That evening had been tremendously entertaining, a glory, a thing to remember, but though the spirit may be extremely spirited the flesh is often weak.
At midnight Mrs. Rylands suddenly gave way. Right up to the moment of her crisis her attention had been held quite pleasantly, then suddenly it vanished. Abruptly she went like sour milk in thundery weather. Fatigue smote her and an overwhelming desire to close and put away the great talk and go to bed.
There was no phase of transition. It was like a clock striking suddenly on her brain. It said, “Enough. You have listened enough. You have looked intelligent enough. They have all had enough. Pack them off to bed and go to bed yourself.”
She sat up on one of the pedestals that stood on either side of the fire and nothing in her pensive and appreciative pose betrayed the swift change within her. A moment before she had been a happy hostess blessing her gathering. Now she waited like an assassin for the moment to strike, and all her soul was hostile. And they went on, Mr. Sempack talking, Mr. Plantagenet-Buchan talking, Catherine talking, the Tamars interested (unless she was pretending awfully well), Philip hanging on every word and Miss Fenimore drinking it in. They might go on for hours yet — hours!
Mrs. Rylands invented something. She invented it in an instant. It flashed into her mind completed and exact. She would have it made directly she got to London, and bring it back with her next winter. A solid looking brass clock to go with the big inkstand on the table. It should strike — just once in a day. Every twenty-four hours it should strike, slowly, impressively, imperatively — midnight. Never anything else. Midnight. Or perhaps to bring it home to them, fourteen or fifteen. Or four and twenty sound and full. The evening curfew. Why had no one thought of such clocks before? And sometimes one would put it on and sometimes one would put it back, and if it had a little stud somewhere that one could touch — or make Philip touch — without anyone else noticing it, one might prevent it striking. . . . Or just blow everything to bits by making it strike. . . .
In the natural course of things the bridge players started the go-to-bed break-up before half-past eleven, but to-night the bridge was bewitched it seemed. It made a background of muffled sounds to the great talk. Everyone was overcalling over there; that was quite plain; tempers were going to pieces; and the games were holding out obstinately beneath vast avalanches of penalties that impended above the line. Sounds of subdued quarrelling came from Mrs. Bullace and Lady Grieswold. Each had arrived at the stage of hatred for her partner. At the other table Geoffry was losing facetiously to the Mathisons, a close-playing couple, and Puppy was getting more and more acridly witty. Who was it sitting just hidden by the bowl of roses? Mr. Haulbowline, Mrs. Bullace’s partner. It was Mr. Haulbowline that Mrs. Rylands had forgotten when she had given the list of her guests to Mr. Plantagenet-Buchan. Why did one always forget Mr. Haulbowline?
The current of Mrs. Rylands’ thoughts was interrupted. Something she realised had taken her by the cheeks and throat, something she knew she must control at any cost, a tension of the muscles. Just in time she bit her finger and suppressed the yawn, and then with a stern effort brought her mind back to the great talk. Now it was Mr. Sempack who was talking, and it seemed to her he was talking as though the only person in the room was Lady Catherine. Was that imagination? It was remarkable how those two entirely incongruous people attracted each other. They certainly did attract each other. When Mr. Sempack looked at Lady Catherine his eyes positively glowed.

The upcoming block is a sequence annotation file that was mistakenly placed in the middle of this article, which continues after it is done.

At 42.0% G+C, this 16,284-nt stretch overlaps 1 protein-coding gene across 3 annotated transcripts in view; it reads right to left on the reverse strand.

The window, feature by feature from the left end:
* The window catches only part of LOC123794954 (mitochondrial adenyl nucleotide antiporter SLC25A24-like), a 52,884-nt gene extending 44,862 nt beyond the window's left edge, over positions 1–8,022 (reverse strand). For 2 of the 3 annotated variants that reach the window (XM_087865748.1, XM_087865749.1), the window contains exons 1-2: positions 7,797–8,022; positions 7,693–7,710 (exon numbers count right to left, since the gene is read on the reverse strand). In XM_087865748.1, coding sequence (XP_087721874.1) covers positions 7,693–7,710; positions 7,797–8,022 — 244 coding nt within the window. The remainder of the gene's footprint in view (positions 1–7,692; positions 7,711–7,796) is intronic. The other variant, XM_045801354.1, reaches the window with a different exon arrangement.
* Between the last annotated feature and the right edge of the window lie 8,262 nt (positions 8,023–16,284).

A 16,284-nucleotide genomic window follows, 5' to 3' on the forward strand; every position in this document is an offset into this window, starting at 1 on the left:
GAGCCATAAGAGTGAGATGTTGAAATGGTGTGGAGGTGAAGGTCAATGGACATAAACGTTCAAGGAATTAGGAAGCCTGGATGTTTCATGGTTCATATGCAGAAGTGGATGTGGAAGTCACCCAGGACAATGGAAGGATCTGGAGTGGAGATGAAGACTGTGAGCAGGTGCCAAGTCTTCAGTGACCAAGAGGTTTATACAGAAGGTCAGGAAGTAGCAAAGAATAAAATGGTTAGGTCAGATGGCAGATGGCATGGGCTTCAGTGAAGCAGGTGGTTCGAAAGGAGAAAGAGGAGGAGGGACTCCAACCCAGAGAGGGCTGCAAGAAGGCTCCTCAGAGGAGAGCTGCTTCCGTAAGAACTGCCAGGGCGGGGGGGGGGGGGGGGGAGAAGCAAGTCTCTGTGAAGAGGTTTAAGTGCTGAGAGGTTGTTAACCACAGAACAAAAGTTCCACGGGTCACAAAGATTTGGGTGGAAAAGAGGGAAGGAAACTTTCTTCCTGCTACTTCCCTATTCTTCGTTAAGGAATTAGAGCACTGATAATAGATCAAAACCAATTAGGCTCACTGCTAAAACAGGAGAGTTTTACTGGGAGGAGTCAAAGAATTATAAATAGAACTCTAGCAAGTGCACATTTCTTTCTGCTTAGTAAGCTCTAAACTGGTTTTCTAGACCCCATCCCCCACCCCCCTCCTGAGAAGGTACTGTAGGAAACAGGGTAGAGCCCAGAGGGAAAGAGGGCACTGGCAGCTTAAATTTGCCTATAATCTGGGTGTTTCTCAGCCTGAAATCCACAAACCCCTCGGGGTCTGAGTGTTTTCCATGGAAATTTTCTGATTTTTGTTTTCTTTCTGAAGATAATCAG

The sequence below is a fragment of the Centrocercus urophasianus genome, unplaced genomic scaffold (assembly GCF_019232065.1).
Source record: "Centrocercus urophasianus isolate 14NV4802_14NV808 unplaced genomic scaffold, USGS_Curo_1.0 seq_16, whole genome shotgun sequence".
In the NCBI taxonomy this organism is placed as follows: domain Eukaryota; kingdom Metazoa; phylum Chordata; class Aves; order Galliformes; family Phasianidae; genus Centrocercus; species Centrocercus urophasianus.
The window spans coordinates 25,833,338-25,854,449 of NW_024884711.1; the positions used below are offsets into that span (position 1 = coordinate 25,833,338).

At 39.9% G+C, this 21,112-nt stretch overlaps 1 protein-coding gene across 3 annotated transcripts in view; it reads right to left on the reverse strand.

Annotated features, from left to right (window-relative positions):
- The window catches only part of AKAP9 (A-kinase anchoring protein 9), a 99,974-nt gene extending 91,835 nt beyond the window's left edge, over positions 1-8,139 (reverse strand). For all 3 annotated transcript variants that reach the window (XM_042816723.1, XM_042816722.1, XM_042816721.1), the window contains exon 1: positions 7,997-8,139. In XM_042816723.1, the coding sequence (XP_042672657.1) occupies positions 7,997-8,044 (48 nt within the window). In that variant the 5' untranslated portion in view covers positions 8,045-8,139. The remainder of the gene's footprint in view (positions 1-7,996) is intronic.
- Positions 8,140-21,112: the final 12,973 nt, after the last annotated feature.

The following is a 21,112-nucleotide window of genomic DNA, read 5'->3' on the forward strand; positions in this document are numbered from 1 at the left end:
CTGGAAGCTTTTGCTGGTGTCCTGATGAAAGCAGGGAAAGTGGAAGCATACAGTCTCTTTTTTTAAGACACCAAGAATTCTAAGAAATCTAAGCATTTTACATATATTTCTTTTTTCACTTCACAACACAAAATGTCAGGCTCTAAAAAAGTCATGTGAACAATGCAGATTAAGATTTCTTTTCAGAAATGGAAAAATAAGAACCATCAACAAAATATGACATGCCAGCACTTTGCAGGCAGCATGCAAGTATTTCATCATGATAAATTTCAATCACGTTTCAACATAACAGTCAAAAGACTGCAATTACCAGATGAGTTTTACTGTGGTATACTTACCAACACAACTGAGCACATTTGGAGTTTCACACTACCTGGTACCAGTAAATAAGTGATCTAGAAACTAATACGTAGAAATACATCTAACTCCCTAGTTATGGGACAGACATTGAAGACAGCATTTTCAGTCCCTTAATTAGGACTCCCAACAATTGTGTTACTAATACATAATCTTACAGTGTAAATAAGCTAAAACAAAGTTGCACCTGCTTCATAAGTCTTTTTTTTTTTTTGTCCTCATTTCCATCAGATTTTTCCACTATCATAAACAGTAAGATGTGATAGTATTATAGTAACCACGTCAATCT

It was astonishing that any woman could be attracted by Mr. Sempack! He was so entirely different from Philip. It was wonderful how cleverly Mr. Plantagenet-Buchan had hit him off. Of course now that he was in evening dress he was not so much like a dissenting minister, but he was still incredibly gawky. It was clever of Mr. Plantagenet-Buchan to have thought of Lord Cecil. Mr. Sempack really was more gawky than Lord Cecil; much more. How Mr. Plantagenet-Buchan observed things! And how acute and intimate it was of him — since he was American — to call him Robert Cecil still. Gawky! Mr. Sempack was the gawkiest man she had ever looked at. He became monstrous as she scrutinised him. He became a black blot on the scene, that had the remotest resemblance to a human form. His joints made her think of a cow, just as Philip’s always made her think of a cat. It was awful to think how he could be joined together at the joints. Her pensive pose permitted her to examine his foot; his far-flung foot as he sat deep in the sofa. He had crossed his legs and his foot seemed to be held out for inspection. It waved about as if it challenged comment. His shoe reminded her of a cattle boat adapted to passenger service. His socks fell in folds over his ankle. Probably this man whom everyone was listening to as if he was an oracle, had never found out there were such things as sock suspenders in the world. An oracle who had never heard of sock suspenders! It was quite possible. Men were incredibly stupid — especially intellectual men — about everything of practical importance in the world. Even what they knew they couldn’t apply, whereas a woman could apply even what she didn’t know. . . . They didn’t know when to leave off. . . . Or, she suddenly amended, they left off too soon. Above the sock an inch of healthily hairy skin displayed itself and then a thin edge of Jaeger underclothing. Undyed, all-wool, slightly frayed underclothing. And Catherine found him attractive!
Very probably if Philip wasn’t looked after he’d —— No, it was impossible. He was like a different sort of animal. He would pull up his socks by instinct.